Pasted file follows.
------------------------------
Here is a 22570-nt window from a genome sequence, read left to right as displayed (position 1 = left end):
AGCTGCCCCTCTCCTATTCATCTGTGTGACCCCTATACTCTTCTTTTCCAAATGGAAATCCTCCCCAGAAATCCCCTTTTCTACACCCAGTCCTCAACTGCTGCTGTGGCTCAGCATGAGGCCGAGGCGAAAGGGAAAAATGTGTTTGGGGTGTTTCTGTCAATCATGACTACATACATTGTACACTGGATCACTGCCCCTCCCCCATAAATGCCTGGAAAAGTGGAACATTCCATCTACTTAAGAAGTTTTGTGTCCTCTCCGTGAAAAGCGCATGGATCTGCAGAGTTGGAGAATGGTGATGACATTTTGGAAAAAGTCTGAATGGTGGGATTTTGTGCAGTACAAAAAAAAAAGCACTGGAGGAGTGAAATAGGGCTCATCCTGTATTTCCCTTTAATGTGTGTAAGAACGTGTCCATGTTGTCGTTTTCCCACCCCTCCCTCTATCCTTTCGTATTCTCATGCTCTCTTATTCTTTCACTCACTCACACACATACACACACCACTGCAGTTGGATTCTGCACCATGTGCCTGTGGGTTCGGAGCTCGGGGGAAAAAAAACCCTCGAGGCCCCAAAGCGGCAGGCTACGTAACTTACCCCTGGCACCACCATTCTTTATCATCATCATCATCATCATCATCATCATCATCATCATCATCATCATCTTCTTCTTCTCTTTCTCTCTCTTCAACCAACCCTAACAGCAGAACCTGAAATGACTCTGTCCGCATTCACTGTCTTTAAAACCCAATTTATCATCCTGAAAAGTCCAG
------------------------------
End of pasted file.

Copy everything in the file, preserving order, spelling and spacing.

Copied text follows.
Here is a 22570-nt window from a genome sequence, read left to right as displayed (position 1 = left end):
AGCTGCCCCTCTCCTATTCATCTGTGTGACCCCTATACTCTTCTTTTCCAAATGGAAATCCTCCCCAGAAATCCCCTTTTCTACACCCAGTCCTCAACTGCTGCTGTGGCTCAGCATGAGGCCGAGGCGAAAGGGAAAAATGTGTTTGGGGTGTTTCTGTCAATCATGACTACATACATTGTACACTGGATCACTGCCCCTCCCCCATAAATGCCTGGAAAAGTGGAACATTCCATCTACTTAAGAAGTTTTGTGTCCTCTCCGTGAAAAGCGCATGGATCTGCAGAGTTGGAGAATGGTGATGACATTTTGGAAAAAGTCTGAATGGTGGGATTTTGTGCAGTACAAAAAAAAAAGCACTGGAGGAGTGAAATAGGGCTCATCCTGTATTTCCCTTTAATGTGTGTAAGAACGTGTCCATGTTGTCGTTTTCCCACCCCTCCCTCTATCCTTTCGTATTCTCATGCTCTCTTATTCTTTCACTCACTCACACACATACACACACCACTGCAGTTGGATTCTGCACCATGTGCCTGTGGGTTCGGAGCTCGGGGGAAAAAAAACCCTCGAGGCCCCAAAGCGGCAGGCTACGTAACTTACCCCTGGCACCACCATTCTTTATCATCATCATCATCATCATCATCATCATCATCATCATCATCATCATCTTCTTCTTCTCTTTCTCTCTCTTCAACCAACCCTAACAGCAGAACCTGAAATGACTCTGTCCGCATTCACTGTCTTTAAAACCCAATTTATCATCCTGAAAAGTCCAG